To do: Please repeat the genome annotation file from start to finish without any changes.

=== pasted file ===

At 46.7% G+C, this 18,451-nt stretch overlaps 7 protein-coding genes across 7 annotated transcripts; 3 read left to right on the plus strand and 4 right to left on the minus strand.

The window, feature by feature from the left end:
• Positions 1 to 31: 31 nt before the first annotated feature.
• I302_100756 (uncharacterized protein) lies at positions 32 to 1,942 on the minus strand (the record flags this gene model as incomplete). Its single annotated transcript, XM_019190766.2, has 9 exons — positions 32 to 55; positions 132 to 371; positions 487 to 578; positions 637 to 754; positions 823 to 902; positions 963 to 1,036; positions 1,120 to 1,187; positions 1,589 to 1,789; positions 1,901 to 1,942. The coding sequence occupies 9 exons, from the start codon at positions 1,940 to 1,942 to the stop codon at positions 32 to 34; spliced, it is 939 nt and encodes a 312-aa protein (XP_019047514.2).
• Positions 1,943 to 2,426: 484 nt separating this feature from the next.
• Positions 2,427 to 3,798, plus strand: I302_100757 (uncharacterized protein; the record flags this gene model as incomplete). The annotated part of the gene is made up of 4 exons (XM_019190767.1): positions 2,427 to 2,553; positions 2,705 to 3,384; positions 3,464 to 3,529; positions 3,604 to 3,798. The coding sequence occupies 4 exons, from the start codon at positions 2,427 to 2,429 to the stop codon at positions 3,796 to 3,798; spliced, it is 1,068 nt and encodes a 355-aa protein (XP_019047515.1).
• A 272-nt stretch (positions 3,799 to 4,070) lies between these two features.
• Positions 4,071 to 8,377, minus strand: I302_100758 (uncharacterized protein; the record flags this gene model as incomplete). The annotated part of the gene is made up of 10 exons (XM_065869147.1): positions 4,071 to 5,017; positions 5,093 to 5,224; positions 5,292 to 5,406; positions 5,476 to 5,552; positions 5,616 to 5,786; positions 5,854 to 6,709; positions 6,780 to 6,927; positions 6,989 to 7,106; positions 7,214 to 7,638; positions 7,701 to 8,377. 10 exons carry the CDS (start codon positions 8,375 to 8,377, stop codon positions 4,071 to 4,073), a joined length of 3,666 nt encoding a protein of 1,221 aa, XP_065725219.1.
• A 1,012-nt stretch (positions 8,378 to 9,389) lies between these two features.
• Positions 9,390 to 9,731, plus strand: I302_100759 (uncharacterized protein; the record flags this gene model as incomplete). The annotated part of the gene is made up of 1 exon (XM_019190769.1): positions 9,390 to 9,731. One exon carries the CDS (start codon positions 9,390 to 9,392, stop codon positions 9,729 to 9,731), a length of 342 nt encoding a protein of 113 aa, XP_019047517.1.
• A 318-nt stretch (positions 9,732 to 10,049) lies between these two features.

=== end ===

At 46.7% G+C, this 18,451-nt stretch overlaps 7 protein-coding genes across 7 annotated transcripts; 3 read left to right on the plus strand and 4 right to left on the minus strand.

The window, feature by feature from the left end:
• Positions 1 to 31: 31 nt before the first annotated feature.
• I302_100756 (uncharacterized protein) lies at positions 32 to 1,942 on the minus strand (the record flags this gene model as incomplete). Its single annotated transcript, XM_019190766.2, has 9 exons — positions 32 to 55; positions 132 to 371; positions 487 to 578; positions 637 to 754; positions 823 to 902; positions 963 to 1,036; positions 1,120 to 1,187; positions 1,589 to 1,789; positions 1,901 to 1,942. The coding sequence occupies 9 exons, from the start codon at positions 1,940 to 1,942 to the stop codon at positions 32 to 34; spliced, it is 939 nt and encodes a 312-aa protein (XP_019047514.2).
• Positions 1,943 to 2,426: 484 nt separating this feature from the next.
• Positions 2,427 to 3,798, plus strand: I302_100757 (uncharacterized protein; the record flags this gene model as incomplete). The annotated part of the gene is made up of 4 exons (XM_019190767.1): positions 2,427 to 2,553; positions 2,705 to 3,384; positions 3,464 to 3,529; positions 3,604 to 3,798. The coding sequence occupies 4 exons, from the start codon at positions 2,427 to 2,429 to the stop codon at positions 3,796 to 3,798; spliced, it is 1,068 nt and encodes a 355-aa protein (XP_019047515.1).
• A 272-nt stretch (positions 3,799 to 4,070) lies between these two features.
• Positions 4,071 to 8,377, minus strand: I302_100758 (uncharacterized protein; the record flags this gene model as incomplete). The annotated part of the gene is made up of 10 exons (XM_065869147.1): positions 4,071 to 5,017; positions 5,093 to 5,224; positions 5,292 to 5,406; positions 5,476 to 5,552; positions 5,616 to 5,786; positions 5,854 to 6,709; positions 6,780 to 6,927; positions 6,989 to 7,106; positions 7,214 to 7,638; positions 7,701 to 8,377. 10 exons carry the CDS (start codon positions 8,375 to 8,377, stop codon positions 4,071 to 4,073), a joined length of 3,666 nt encoding a protein of 1,221 aa, XP_065725219.1.
• A 1,012-nt stretch (positions 8,378 to 9,389) lies between these two features.
• Positions 9,390 to 9,731, plus strand: I302_100759 (uncharacterized protein; the record flags this gene model as incomplete). The annotated part of the gene is made up of 1 exon (XM_019190769.1): positions 9,390 to 9,731. One exon carries the CDS (start codon positions 9,390 to 9,392, stop codon positions 9,729 to 9,731), a length of 342 nt encoding a protein of 113 aa, XP_019047517.1.
• A 318-nt stretch (positions 9,732 to 10,049) lies between these two features.